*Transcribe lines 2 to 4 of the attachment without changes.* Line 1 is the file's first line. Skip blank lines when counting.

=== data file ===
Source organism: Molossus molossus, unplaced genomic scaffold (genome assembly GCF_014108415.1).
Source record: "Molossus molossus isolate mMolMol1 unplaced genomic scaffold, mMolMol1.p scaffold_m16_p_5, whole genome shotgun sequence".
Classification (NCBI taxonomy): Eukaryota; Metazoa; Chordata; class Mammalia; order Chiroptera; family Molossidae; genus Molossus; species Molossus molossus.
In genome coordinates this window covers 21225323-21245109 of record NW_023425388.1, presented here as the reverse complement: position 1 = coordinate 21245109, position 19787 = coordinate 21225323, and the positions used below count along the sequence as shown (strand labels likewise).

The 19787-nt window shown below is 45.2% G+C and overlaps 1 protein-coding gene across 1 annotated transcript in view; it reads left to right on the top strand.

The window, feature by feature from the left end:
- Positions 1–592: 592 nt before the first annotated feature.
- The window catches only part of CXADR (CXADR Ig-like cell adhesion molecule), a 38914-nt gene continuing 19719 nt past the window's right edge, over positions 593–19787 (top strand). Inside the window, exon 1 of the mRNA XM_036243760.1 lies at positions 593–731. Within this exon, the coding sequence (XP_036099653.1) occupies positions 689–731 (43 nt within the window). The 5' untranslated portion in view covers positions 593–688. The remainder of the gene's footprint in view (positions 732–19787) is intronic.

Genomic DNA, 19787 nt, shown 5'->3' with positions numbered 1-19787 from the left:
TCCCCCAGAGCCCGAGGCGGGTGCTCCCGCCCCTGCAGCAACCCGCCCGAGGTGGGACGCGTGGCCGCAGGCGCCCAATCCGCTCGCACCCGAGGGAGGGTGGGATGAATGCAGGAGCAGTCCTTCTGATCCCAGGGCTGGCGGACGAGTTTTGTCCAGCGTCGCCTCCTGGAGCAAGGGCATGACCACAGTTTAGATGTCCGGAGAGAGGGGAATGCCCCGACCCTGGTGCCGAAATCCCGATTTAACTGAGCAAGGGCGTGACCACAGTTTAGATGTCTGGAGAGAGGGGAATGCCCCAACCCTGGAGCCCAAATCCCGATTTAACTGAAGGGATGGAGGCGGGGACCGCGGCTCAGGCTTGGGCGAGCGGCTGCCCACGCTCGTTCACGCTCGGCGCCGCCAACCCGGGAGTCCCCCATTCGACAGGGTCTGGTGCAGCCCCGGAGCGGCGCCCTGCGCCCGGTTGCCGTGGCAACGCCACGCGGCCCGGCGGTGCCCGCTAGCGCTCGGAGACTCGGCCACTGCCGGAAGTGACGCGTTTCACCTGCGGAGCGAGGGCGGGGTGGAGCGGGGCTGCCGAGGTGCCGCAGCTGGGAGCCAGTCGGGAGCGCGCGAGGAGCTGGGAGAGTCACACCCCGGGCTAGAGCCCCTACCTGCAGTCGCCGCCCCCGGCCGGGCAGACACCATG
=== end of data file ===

Source record: "Molossus molossus isolate mMolMol1 unplaced genomic scaffold, mMolMol1.p scaffold_m16_p_5, whole genome shotgun sequence".
Classification (NCBI taxonomy): Eukaryota; Metazoa; Chordata; class Mammalia; order Chiroptera; family Molossidae; genus Molossus; species Molossus molossus.
In genome coordinates this window covers 21225323-21245109 of record NW_023425388.1, presented here as the reverse complement: position 1 = coordinate 21245109, position 19787 = coordinate 21225323, and the positions used below count along the sequence as shown (strand labels likewise).